Cancer therapies that target epigenetic repressors can mediate their effects by activating retroelements within the human genome.
Viral mimicry is the cancer cells’ ability to act as though they are infected. The immune system responds with an attack against cancer cells like it would an infection. In short, viral mimicry causes and directs an antiviral response against cancer cells.
Some cancer therapies induce viral mimicry. However, clinical trials show limited efficacy.
Read the original publication of this study here: Epigenetic therapy induces transcription of inverted SINEs and ADAR1 dependency
This study aimed to find targets that would synergize with the viral mimicry response, we sought to identify the immunogenic retroelements that are activated by epigenetic therapies.
Epigenetic therapy induces transcription of inverted SINEs and ADAR1 dependency
The ADAR1 enzyme targets and destabilizes inverted-repeat Alu double-stranded RNA (dsRNA), which inhibits activation of the MDA5 receptor.
Researchers found that ADAR1 establishes a negative-feedback loop, restricting the viral mimicry response to epigenetic therapy. In other words, suppressing ADAR1 enzyme made cancer cells more susceptible to novel drug therapies that cause viral mimicry.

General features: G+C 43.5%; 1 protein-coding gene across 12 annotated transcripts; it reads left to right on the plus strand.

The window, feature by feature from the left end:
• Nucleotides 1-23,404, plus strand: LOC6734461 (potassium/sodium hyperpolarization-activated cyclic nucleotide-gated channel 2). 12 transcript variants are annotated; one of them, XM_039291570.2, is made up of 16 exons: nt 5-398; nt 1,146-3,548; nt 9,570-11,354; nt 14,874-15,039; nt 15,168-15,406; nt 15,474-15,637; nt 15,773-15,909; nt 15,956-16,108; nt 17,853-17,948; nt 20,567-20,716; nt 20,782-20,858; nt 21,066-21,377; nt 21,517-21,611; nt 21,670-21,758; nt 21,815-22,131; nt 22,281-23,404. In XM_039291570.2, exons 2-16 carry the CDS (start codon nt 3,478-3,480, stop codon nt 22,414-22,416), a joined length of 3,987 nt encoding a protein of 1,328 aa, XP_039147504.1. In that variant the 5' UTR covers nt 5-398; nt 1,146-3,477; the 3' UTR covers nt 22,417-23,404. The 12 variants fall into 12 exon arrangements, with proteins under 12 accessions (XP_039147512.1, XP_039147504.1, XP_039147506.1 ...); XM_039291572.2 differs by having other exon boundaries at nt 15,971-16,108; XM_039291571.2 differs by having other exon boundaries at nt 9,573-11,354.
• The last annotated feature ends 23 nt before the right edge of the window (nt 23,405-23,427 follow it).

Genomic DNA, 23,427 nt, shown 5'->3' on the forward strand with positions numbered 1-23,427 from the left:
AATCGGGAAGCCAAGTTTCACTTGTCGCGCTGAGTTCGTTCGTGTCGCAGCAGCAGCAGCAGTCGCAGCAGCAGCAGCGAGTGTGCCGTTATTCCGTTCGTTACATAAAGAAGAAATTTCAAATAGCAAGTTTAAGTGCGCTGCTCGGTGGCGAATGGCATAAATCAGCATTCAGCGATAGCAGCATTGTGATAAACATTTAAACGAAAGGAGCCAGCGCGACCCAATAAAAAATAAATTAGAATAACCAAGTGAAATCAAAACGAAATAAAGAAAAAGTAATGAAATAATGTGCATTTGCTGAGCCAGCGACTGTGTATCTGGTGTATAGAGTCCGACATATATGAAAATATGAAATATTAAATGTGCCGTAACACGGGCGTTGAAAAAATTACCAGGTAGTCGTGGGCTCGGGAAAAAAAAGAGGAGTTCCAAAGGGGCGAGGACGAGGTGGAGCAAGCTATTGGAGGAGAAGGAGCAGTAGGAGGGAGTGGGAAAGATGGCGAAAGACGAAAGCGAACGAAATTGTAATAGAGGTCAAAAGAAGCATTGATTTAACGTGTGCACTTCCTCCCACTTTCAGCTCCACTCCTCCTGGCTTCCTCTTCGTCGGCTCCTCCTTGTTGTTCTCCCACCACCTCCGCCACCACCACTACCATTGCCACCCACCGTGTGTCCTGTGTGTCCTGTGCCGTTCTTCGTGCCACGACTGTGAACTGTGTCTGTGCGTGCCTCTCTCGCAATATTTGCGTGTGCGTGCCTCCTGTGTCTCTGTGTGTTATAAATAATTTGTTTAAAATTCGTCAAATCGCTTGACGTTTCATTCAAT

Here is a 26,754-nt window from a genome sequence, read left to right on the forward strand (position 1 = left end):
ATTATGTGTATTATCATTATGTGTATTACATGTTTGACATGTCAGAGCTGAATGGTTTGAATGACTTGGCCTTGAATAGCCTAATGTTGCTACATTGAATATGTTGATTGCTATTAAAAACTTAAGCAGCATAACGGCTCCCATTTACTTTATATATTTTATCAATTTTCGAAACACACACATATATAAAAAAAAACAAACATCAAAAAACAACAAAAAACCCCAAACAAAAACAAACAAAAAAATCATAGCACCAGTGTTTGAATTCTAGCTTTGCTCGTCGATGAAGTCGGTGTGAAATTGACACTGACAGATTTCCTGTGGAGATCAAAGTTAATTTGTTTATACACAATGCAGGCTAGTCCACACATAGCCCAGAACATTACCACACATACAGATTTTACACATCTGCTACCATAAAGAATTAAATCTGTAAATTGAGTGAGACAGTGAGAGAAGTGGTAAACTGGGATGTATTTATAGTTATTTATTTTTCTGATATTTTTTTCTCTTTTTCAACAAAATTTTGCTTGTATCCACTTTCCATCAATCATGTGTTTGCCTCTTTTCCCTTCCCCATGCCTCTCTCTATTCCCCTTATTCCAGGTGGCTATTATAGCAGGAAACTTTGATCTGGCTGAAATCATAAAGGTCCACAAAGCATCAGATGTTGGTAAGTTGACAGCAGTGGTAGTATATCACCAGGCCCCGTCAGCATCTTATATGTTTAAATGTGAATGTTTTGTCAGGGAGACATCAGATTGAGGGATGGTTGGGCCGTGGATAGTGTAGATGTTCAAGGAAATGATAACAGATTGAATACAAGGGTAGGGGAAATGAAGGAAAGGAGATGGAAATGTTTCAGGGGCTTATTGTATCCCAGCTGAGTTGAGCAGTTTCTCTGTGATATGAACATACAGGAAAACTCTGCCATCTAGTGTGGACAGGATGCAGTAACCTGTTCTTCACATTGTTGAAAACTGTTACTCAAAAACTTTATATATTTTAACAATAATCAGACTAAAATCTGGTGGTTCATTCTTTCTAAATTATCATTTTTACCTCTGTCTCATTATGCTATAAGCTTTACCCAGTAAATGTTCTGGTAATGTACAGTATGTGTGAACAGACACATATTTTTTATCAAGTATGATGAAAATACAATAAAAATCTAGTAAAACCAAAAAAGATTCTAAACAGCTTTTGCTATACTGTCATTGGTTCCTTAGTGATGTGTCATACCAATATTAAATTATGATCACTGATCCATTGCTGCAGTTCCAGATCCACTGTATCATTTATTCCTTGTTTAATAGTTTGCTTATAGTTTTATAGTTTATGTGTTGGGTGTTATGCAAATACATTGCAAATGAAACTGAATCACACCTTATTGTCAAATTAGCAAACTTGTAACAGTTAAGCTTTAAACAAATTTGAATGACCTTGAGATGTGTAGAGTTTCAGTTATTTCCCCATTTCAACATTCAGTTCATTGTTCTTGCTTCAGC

Essentially, ADAR1 prevents cancer cells from triggering an immune system response.
The team identified SINEs (Short Interspersed Nuclear Elements) as the particular ancient repetitive DNA elements. These SINEs lie quietly in our genome, with little effect on the host.
However, cancer therapies that target epigenetic repressors can mediate antitumor outcomes. Epigenetic drugs activate these SINES to produce dsRNA. And the reactivated retroelements can ultimately initiate an innate and adaptive immune response to kill cancer cells, similar to how it fights infection.
The studies also demonstrated that removing ADAR1 makes cancer cells more sensitive to the epigenetic drug-induced antiviral response.
ADAR1 activity is enzymatic. Therefore, the findings provide a new direction for drug development efforts, and novel cancer therapies may exploit these embedded defenses in our genome. So far, the research suggests combining epigenetic therapies with ADAR1 inhibitors as a promising cancer treatment strategy.
- Suppressing ADAR1 enzyme made cancer cells more susceptible to novel drug therapies that cause viral mimicry.
- The discovery of ADAR1 reveals how some cancer cells defend against viral mimicry and shield themselves from an immune system response.
- The findings suggest that combining epigenetic therapies with ADAR1 inhibitors represents a promising strategy for cancer treatment.
You can read the original publication of this study here: Epigenetic therapy induces transcription of inverted SINEs and ADAR1 dependency